Critics scoff as New Brunswick premier appoints minister of ‘Celtic Affairs’

Odd:

New Brunswick has raised a few eyebrows by naming its first minister of Celtic Affairs, an appointment that even the province’s multicultural association called a surprise.

The appointment of Lisa Harris, an educator, former bakery owner and MLA for Miramichi, was widely seen as a sop to anglophone voters angry over bilingualism requirements.

But the largely white province has long sought immigrants as its population shrinks, and Alex LeBlanc, executive director of the New Brunswick Multicultural Council, said he would have rather seen the government name a minister for immigration and cultural affairs.

“Quebec, Nova Scotia and Ontario have all done that. It could be a strong signal for New Brunswickers and for the federal government that we take those issues seriously,” he said.

He said the Celtic Affairs portfolio came as a surprise: “It wasn’t something that was coming up on our radar, but I don’t see any downside to having a minister responsible,” he said.

Political critics called it a waste of money, but Premier Brian Gallant said 40 per cent of New Brunswickers claim some link or ancestry that’s Celtic, and the ministry comes with no added cost.

“It’s a nice way for us to have a co-ordinated approach to the investments that we make in that realm,” Gallant said as he announced the new portfolio during a major cabinet shuffle Monday in Fredericton. “Many festivals are supported by the government, whether it’s the Irish festival in the Miramichi or whether it’s Scottish festivals that happen in many communities.”

Green Leader David Coon said the government is facing pressure on requirements for bilingual employees and the need for separate French and English school buses, and he thinks it is playing politics by adding Celtic Affairs.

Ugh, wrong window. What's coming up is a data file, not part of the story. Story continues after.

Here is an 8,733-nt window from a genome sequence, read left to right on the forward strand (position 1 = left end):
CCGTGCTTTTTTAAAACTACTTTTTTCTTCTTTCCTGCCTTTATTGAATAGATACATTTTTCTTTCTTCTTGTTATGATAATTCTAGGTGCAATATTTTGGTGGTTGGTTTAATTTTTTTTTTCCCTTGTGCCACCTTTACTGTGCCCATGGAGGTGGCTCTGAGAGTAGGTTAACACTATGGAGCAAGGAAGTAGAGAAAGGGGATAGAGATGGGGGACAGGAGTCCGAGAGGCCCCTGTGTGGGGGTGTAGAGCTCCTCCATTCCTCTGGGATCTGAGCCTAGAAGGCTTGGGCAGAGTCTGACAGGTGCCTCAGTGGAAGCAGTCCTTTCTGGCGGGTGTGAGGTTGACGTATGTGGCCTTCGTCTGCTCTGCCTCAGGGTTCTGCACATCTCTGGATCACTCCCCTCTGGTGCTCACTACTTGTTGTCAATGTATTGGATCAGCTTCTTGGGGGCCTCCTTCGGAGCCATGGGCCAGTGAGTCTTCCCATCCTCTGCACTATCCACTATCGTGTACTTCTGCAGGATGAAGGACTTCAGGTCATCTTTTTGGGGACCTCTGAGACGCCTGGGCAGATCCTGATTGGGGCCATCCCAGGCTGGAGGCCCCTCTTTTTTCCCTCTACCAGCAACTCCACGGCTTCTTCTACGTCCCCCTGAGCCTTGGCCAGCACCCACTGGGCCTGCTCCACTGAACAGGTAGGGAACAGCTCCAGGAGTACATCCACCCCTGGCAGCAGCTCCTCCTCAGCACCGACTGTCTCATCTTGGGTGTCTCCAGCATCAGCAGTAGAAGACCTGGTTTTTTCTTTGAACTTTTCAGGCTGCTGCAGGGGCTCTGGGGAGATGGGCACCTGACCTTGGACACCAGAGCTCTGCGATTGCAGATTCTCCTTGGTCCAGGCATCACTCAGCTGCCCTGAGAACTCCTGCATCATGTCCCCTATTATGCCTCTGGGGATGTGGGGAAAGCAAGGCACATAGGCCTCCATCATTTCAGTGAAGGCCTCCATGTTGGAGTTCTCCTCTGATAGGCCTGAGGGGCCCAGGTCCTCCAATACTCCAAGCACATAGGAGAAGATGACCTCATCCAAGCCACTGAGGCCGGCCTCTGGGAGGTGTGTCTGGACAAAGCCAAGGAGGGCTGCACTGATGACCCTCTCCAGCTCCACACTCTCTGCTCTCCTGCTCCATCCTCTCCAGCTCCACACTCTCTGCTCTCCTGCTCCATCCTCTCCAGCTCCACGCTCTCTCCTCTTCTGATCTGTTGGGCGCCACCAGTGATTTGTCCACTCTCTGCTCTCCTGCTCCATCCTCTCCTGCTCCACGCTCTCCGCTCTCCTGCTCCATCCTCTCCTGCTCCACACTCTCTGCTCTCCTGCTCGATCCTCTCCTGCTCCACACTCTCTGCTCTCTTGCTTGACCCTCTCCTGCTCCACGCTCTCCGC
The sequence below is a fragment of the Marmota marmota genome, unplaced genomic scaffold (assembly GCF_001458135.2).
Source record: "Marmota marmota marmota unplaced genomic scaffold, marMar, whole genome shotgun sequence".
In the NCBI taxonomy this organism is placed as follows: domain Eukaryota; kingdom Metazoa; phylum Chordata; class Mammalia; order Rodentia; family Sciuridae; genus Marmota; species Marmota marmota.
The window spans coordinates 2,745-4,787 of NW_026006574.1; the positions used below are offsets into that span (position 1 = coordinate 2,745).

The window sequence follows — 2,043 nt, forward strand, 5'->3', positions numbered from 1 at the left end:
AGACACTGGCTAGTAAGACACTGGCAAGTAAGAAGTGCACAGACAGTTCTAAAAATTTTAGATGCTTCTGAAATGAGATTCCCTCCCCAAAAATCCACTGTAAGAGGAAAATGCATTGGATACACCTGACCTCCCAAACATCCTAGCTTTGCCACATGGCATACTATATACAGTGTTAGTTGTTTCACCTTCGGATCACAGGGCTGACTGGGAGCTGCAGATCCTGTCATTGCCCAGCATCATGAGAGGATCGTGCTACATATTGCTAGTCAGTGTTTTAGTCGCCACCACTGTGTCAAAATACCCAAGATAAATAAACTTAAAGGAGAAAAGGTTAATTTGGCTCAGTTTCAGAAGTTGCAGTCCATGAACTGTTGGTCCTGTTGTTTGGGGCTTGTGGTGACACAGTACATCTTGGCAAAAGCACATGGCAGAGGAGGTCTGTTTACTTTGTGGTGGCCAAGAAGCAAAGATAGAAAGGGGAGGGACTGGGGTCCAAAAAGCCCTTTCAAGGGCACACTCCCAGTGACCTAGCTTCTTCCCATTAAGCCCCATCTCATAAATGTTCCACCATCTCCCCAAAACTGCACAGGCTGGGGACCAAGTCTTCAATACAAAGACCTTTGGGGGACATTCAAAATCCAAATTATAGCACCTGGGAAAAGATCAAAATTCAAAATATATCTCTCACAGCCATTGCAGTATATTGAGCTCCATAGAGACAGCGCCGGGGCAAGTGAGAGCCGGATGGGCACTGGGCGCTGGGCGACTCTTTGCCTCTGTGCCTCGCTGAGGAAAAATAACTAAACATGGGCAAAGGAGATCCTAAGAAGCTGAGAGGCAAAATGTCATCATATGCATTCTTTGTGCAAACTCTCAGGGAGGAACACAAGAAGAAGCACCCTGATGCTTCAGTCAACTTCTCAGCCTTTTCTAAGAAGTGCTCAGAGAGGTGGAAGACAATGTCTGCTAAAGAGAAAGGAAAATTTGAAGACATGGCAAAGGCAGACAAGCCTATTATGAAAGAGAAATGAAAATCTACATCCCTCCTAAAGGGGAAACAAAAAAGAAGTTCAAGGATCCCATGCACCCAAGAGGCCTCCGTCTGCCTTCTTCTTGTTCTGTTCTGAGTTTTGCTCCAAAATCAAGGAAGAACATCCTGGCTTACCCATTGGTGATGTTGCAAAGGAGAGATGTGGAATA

“I think they’re trying to send a message that somehow they’re promoting at least one part of the anglophone side,” he said. “It would have been fair to have in the department, perhaps a culture section for Celtic Affairs with someone with that responsibility, but actually to appoint a minister of Celtic Affairs seems unnecessary.”

Tom Bateman, who teaches political science at St. Thomas University in Fredericton, called the appointment “laughable.”

“The only explanation I can think of is that the government has been sensitive to claims that it is too pro-French language, too pro-Acadian and it is doing this in some way to try to correct the balance. I don’t think that’s going to impress anybody,” Bateman said.

“I don’t think this will do anything to mollify peoples’ other concerns about language in the province.”

Source: Critics scoff as New Brunswick premier appoints minister of ‘Celtic Affairs’

About Andrew
Andrew blogs and tweets public policy issues, particularly the relationship between the political and bureaucratic levels, citizenship and multiculturalism. His latest book, Policy Arrogance or Innocent Bias, recounts his experience as a senior public servant in this area.

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